State Watch – December 2020/January 2021
As New Year approaches, OOIDA is focused on providing truckers with information on important legislation during the coming year. In the next few months, state lawmakers from all corners of the country will rapidly add to the list by offering new bills.
Not all of them will be covered on these pages, but readers will be able to find many bills of significance to their trucking business. Here’s our roundup of noteworthy issues addressed by governors in recent weeks and the latest activity on other notable efforts.
Visit LandLine.Media for a complete rundown of state legislation.
One Senate prefile covers speed limits in work zones along highways and county roads. Existing law authorizes fines for speeding violations in work zones to be double the amount outside affected areas. SB4 would set violations at the greater of $250 or double the amount outside of work zones.
Gov. Gretchen Whitmer has signed into law a bill package touted to give local governments more flexibility to prioritize road repair schedules.
HB4965 amends the state’s road funding formula to give counties more say on how state fuel tax and vehicle registration revenue is spent locally. The new law also will provide local governments with more flexibility in deciding how to spend road repair money and determining which roads get repaired.
HB4966 covers the use of funds available for cities and villages. All state transportation funds distributed to a city or village must be used for municipal streets.
A new law allows the state to borrow $627 million for transportation projects. The bulk of the money
from HF1 will come via the sale of general obligation bonds. Another $300 million in highway bonds will be financed with fuel taxes, license tab fees and motor vehicle sales taxes.
One bill on the verge of passage at the statehouse would update certain truck rules in the state. HB2296 would increase penalties and shorten the time period for a CDL holder to report a nonparking traffic conviction to their employer.
A provision in the bill specifies that a CDL holder must notify his or her employer of a nonparking traffic violation conviction within 15 days – down from 30 days.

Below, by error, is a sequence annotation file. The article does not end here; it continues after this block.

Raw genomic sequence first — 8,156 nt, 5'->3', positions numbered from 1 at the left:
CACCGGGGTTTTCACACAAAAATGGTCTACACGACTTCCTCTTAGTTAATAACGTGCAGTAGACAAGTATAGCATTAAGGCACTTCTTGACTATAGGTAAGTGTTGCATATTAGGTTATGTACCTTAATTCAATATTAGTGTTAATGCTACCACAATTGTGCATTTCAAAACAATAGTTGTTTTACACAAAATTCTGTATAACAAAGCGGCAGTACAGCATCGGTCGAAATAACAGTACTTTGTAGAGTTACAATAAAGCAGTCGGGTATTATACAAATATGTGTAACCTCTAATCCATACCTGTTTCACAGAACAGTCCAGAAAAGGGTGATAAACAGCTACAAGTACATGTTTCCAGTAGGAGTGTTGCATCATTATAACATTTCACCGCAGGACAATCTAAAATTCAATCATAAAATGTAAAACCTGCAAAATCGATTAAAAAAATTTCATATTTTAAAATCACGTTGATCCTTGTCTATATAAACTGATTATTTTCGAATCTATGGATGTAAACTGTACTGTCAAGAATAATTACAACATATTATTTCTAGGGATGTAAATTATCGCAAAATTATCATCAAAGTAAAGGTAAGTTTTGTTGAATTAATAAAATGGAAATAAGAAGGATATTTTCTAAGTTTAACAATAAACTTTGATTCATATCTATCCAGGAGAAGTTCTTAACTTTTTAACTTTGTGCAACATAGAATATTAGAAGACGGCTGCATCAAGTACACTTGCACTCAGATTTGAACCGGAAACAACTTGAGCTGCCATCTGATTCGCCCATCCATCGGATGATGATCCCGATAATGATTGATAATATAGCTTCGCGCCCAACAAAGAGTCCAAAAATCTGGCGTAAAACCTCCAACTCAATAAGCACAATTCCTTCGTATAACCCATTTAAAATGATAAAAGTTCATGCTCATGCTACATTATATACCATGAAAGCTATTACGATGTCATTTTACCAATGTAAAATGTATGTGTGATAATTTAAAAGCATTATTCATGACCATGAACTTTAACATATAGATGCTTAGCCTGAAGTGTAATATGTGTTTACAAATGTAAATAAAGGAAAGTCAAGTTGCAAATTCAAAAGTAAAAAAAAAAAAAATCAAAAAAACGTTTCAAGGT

Additionally, drivers would be required to report to their employer within 30 days traffic violation arrests, citations or charges. The bill would forbid employers from terminating the employee unless he or she is convicted of the violation.
Failure by a driver to notify the employer of a summary offense would be a $100 fine.
An unreported violation that is a serious traffic offense, felony or DUI, could result in an additional $300 fine for the driver.
A separate bill on the move would tap public-private partnerships to help get truck-related projects done. HB2065 would expand the state’s use of public-private partnerships to include truck parking; weigh station bypasses; electronic toll payment; and snow and ice removal for commercial vehicles.
Another bill would add the Keystone State to the list of states to adopt a federal weight exemption for electric battery-powered large vehicles. Pennsylvania now authorizes affected vehicles to weigh up to 80,000 pounds. A 5-year-old federal law authorizes states to act to raise the weight limit for electric battery-powered tractor trailers up to 82,000 pounds.
SB845 would increase the maximum gross vehicle weight for commercial vehicles powered by electric battery power operating in the state by 2,000 pounds to 82,000 pounds.
One more bill, SB1345, would apply the state’s “Steer Clear” rule to any disabled vehicle that “adequately displays” at least two of three safety markings. Qualified markings are blinkers, road flares, and/or caution signs.
Existing law requires drivers approaching an emergency response area who are unable to safely merge into a lane further away from the affected area to pass the affected area at a “careful and prudent reduced speed.”
In the lead-up to the 2021 regular session, an interim legislative transportation committee is discussing issues that include self-driving vehicles. The panel is working on possible legislation that would cover rules for the operation and testing of commercial vehicles on the state’s roadways. LL